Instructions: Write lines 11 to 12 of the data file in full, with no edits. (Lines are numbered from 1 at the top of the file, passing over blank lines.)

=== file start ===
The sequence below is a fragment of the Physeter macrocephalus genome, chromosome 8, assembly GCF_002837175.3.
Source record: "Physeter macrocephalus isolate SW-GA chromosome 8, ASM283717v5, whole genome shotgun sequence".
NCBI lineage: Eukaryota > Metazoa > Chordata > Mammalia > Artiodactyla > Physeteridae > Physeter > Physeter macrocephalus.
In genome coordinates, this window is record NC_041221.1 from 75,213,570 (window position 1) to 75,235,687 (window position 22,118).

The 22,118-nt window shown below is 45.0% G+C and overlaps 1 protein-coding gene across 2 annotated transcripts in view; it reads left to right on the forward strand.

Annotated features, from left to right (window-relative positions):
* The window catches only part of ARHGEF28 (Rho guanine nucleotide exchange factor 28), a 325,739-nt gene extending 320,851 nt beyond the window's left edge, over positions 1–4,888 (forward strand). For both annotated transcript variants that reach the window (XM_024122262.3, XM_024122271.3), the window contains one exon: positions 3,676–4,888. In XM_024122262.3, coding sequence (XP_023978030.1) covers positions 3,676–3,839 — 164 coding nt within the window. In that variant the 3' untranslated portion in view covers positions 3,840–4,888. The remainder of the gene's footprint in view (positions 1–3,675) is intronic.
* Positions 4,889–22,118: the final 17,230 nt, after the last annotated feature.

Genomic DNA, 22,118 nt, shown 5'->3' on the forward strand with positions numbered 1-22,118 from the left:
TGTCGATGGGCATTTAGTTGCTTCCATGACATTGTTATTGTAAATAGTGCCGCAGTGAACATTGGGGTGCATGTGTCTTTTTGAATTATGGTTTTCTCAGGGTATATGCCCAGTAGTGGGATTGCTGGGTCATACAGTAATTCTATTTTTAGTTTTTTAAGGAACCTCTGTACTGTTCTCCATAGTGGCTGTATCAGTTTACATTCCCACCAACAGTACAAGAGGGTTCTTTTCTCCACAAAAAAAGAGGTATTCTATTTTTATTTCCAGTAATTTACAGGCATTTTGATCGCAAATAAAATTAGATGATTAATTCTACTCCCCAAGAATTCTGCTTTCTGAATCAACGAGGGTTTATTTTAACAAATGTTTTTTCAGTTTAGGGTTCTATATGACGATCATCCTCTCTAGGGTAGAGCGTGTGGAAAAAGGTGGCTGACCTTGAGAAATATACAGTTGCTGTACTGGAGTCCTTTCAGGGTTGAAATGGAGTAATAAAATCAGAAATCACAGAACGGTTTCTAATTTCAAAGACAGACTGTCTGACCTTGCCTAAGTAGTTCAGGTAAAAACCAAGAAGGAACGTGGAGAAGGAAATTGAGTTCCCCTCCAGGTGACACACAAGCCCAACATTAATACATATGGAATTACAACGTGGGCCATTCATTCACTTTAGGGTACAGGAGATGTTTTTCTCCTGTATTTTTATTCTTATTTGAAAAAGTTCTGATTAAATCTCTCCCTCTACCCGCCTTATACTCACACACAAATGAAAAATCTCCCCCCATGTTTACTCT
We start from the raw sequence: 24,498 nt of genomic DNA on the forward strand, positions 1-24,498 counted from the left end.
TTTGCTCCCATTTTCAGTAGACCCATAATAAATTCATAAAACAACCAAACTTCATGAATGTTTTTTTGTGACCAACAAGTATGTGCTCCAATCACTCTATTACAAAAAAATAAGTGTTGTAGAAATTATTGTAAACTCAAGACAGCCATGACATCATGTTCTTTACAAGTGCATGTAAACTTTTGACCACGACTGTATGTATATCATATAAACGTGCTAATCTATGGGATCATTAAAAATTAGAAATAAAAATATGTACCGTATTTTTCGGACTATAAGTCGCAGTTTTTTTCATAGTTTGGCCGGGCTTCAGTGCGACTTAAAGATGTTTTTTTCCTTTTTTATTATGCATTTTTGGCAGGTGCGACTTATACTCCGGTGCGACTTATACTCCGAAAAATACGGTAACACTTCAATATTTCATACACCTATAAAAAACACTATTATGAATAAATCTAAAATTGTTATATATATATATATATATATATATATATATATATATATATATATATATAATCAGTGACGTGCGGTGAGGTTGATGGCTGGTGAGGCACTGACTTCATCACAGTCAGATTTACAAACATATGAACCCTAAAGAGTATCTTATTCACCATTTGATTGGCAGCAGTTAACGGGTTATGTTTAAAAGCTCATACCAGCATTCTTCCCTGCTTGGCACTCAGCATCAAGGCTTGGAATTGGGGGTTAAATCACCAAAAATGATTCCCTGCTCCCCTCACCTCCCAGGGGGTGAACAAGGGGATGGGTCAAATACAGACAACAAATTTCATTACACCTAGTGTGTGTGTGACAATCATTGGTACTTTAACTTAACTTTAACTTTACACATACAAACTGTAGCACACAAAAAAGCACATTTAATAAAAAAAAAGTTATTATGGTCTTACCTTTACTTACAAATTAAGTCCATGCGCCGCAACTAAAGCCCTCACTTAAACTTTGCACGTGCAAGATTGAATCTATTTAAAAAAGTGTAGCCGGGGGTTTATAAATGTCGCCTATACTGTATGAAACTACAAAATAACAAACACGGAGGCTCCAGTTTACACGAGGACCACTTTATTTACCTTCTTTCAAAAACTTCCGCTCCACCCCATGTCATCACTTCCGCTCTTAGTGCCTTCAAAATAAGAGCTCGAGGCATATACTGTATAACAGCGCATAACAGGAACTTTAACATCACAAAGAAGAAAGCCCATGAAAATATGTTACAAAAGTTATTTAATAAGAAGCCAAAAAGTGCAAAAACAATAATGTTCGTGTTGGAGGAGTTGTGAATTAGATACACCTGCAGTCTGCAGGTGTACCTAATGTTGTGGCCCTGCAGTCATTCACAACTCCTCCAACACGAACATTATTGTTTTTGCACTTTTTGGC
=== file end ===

We start from the raw sequence: 24,498 nt of genomic DNA on the forward strand, positions 1-24,498 counted from the left end.
TTTGCTCCCATTTTCAGTAGACCCATAATAAATTCATAAAACAACCAAACTTCATGAATGTTTTTTTGTGACCAACAAGTATGTGCTCCAATCACTCTATTACAAAAAAATAAGTGTTGTAGAAATTATTGTAAACTCAAGACAGCCATGACATCATGTTCTTTACAAGTGCATGTAAACTTTTGACCACGACTGTATGTATATCATATAAACGTGCTAATCTATGGGATCATTAAAAATTAGAAATAAAAATATGTACCGTATTTTTCGGACTATAAGTCGCAGTTTTTTTCATAGTTTGGCCGGGCTTCAGTGCGACTTAAAGATGTTTTTTTCCTTTTTTATTATGCATTTTTGGCAGGTGCGACTTATACTCCGGTGCGACTTATACTCCGAAAAATACGGTAACACTTCAATATTTCATACACCTATAAAAAACACTATTATGAATAAATCTAAAATTGTTATATATATATATATATATATATATATATATATATATATATATATATATAATCAGTGACGTGCGGTGAGGTTGATGGCTGGTGAGGCACTGACTTCATCACAGTCAGATTTACAAACATATGAACCCTAAAGAGTATCTTATTCACCATTTGATTGGCAGCAGTTAACGGGTTATGTTTAAAAGCTCATACCAGCATTCTTCCCTGCTTGGCACTCAGCATCAAGGCTTGGAATTGGGGGTTAAATCACCAAAAATGATTCCCTGCTCCCCTCACCTCCCAGGGGGTGAACAAGGGGATGGGTCAAATACAGACAACAAATTTCATTACACCTAGTGTGTGTGTGACAATCATTGGTACTTTAACTTAACTTTAACTTTACACATACAAACTGTAGCACACAAAAAAGCACATTTAATAAAAAAAAAGTTATTATGGTCTTACCTTTACTTACAAATTAAGTCCATGCGCCGCAACTAAAGCCCTCACTTAAACTTTGCACGTGCAAGATTGAATCTATTTAAAAAAGTGTAGCCGGGGGTTTATAAATGTCGCCTATACTGTATGAAACTACAAAATAACAAACACGGAGGCTCCAGTTTACACGAGGACCACTTTATTTACCTTCTTTCAAAAACTTCCGCTCCACCCCATGTCATCACTTCCGCTCTTAGTGCCTTCAAAATAAGAGCTCGAGGCATATACTGTATAACAGCGCATAACAGGAACTTTAACATCACAAAGAAGAAAGCCCATGAAAATATGTTACAAAAGTTATTTAATAAGAAGCCAAAAAGTGCAAAAACAATAATGTTCGTGTTGGAGGAGTTGTGAATTAGATACACCTGCAGTCTGCAGGTGTACCTAATGTTGTGGCCCTGCAGTCATTCACAACTCCTCCAACACGAACATTATTGTTTTTGCACTTTTTGGC